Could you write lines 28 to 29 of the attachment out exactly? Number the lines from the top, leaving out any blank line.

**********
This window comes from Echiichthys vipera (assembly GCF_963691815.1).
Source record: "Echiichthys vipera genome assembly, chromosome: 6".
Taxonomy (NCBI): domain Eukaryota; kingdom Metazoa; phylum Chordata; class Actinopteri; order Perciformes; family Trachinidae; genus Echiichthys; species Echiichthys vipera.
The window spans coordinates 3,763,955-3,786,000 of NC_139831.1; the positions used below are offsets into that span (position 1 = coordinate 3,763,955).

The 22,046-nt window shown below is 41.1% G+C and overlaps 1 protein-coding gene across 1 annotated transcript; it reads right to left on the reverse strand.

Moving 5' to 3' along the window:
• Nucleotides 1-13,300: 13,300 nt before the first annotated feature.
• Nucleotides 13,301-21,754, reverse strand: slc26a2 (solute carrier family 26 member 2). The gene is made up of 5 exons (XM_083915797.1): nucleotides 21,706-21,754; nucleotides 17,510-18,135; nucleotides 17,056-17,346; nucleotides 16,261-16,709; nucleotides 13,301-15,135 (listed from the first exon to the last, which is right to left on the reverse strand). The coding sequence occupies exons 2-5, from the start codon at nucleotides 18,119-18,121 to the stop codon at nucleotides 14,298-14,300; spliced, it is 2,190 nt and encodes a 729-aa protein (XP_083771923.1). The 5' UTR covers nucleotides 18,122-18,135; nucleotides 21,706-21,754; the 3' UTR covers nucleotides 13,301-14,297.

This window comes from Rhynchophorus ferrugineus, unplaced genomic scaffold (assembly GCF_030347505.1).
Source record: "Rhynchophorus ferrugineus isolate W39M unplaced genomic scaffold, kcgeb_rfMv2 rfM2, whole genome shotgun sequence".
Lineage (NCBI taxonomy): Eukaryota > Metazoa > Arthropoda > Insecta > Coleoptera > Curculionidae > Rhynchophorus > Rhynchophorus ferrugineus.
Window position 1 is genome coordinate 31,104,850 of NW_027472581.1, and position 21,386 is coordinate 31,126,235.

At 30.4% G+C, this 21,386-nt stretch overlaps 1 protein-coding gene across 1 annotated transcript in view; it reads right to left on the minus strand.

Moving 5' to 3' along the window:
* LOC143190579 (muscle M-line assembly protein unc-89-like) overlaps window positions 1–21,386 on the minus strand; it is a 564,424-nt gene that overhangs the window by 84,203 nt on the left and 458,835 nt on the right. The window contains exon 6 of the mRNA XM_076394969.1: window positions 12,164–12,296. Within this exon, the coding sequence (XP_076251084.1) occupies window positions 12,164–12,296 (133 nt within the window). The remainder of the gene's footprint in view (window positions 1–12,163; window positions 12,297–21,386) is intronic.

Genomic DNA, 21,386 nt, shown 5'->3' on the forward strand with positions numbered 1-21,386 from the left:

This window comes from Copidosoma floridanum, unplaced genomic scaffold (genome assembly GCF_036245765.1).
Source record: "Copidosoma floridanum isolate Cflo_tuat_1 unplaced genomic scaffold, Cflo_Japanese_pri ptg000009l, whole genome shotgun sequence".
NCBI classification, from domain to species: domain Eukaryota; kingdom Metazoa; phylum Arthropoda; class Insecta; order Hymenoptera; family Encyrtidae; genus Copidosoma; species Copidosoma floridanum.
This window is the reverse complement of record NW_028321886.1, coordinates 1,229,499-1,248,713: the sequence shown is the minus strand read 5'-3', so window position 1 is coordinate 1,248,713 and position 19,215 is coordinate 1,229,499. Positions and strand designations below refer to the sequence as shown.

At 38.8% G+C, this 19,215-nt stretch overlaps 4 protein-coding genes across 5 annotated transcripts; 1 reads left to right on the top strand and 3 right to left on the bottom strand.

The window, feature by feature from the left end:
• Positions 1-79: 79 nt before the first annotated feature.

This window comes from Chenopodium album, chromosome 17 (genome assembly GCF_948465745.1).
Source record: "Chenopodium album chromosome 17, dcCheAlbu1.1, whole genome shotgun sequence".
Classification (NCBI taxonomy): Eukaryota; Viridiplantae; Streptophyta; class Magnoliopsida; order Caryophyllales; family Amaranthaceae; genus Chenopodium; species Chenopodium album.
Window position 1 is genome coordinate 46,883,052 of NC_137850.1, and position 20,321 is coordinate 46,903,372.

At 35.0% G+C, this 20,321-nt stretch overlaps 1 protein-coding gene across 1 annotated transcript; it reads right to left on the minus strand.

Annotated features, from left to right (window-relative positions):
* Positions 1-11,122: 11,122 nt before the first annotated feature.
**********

At 35.0% G+C, this 20,321-nt stretch overlaps 1 protein-coding gene across 1 annotated transcript; it reads right to left on the minus strand.

Annotated features, from left to right (window-relative positions):